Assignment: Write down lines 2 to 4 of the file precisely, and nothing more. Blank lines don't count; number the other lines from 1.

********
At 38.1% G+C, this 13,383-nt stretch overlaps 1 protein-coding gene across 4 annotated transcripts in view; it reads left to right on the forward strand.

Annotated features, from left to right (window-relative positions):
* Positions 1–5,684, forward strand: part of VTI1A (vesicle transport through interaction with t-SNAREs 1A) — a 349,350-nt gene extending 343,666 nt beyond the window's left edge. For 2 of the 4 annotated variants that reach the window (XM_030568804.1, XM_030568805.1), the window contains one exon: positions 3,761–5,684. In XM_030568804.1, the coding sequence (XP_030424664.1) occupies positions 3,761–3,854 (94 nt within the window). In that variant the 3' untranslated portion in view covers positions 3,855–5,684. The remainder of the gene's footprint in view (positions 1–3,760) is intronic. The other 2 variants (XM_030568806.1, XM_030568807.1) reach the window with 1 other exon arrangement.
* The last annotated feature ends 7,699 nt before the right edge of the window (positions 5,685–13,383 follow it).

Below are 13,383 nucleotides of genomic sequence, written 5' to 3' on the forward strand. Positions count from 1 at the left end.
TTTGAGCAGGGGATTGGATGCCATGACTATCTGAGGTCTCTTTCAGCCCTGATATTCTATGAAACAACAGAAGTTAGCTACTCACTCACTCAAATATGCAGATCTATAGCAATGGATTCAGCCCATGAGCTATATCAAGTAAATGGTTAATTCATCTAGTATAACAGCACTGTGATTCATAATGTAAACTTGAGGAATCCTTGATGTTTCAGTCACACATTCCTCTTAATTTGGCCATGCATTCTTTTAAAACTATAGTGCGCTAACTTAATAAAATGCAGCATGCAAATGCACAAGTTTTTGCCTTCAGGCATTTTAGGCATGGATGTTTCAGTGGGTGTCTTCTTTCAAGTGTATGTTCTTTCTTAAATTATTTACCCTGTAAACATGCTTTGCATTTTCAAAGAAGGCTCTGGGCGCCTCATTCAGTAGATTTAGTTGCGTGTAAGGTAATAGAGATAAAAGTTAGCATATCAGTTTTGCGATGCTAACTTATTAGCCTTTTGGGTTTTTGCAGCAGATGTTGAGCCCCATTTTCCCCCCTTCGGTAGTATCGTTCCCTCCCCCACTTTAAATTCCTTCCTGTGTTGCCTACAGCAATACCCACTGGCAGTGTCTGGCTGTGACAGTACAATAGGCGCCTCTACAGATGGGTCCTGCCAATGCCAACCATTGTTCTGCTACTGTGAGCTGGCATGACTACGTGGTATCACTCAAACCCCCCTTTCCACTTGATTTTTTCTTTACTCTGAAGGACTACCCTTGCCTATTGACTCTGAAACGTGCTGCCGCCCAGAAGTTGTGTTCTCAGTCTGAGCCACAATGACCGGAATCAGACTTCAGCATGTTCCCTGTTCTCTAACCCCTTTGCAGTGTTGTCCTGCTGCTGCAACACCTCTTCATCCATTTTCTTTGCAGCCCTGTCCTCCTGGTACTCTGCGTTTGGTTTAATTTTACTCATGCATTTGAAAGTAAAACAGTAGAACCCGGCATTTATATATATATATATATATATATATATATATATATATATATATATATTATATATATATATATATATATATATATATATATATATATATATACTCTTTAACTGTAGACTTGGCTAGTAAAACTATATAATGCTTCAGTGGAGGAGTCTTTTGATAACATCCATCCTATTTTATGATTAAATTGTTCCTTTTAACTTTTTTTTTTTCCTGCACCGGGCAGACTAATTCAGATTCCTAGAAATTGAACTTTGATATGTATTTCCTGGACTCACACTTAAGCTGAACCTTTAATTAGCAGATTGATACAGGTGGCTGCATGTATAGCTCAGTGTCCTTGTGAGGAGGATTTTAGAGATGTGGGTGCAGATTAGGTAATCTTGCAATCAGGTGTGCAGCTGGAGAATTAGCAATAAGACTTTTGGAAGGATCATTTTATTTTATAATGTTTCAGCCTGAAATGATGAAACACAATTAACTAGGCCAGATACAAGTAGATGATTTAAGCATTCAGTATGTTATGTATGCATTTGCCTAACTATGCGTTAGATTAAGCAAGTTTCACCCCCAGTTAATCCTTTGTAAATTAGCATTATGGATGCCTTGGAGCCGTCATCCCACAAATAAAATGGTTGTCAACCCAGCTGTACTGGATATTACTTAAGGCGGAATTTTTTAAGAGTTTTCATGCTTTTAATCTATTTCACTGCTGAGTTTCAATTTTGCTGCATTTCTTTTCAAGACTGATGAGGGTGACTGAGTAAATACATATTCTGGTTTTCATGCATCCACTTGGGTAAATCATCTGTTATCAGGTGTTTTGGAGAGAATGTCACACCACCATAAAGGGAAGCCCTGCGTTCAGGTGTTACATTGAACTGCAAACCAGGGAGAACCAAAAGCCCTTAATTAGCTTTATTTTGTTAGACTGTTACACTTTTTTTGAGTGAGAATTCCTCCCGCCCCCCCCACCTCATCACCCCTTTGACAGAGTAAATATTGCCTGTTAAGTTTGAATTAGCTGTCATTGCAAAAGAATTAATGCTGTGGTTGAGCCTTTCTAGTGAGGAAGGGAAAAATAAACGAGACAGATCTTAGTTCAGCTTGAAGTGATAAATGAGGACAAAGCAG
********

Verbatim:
Annotated features, from left to right (window-relative positions):
* Positions 1–5,684, forward strand: part of VTI1A (vesicle transport through interaction with t-SNAREs 1A) — a 349,350-nt gene extending 343,666 nt beyond the window's left edge. For 2 of the 4 annotated variants that reach the window (XM_030568804.1, XM_030568805.1), the window contains one exon: positions 3,761–5,684. In XM_030568804.1, the coding sequence (XP_030424664.1) occupies positions 3,761–3,854 (94 nt within the window). In that variant the 3' untranslated portion in view covers positions 3,855–5,684. The remainder of the gene's footprint in view (positions 1–3,760) is intronic. The other 2 variants (XM_030568806.1, XM_030568807.1) reach the window with 1 other exon arrangement.
* The last annotated feature ends 7,699 nt before the right edge of the window (positions 5,685–13,383 follow it).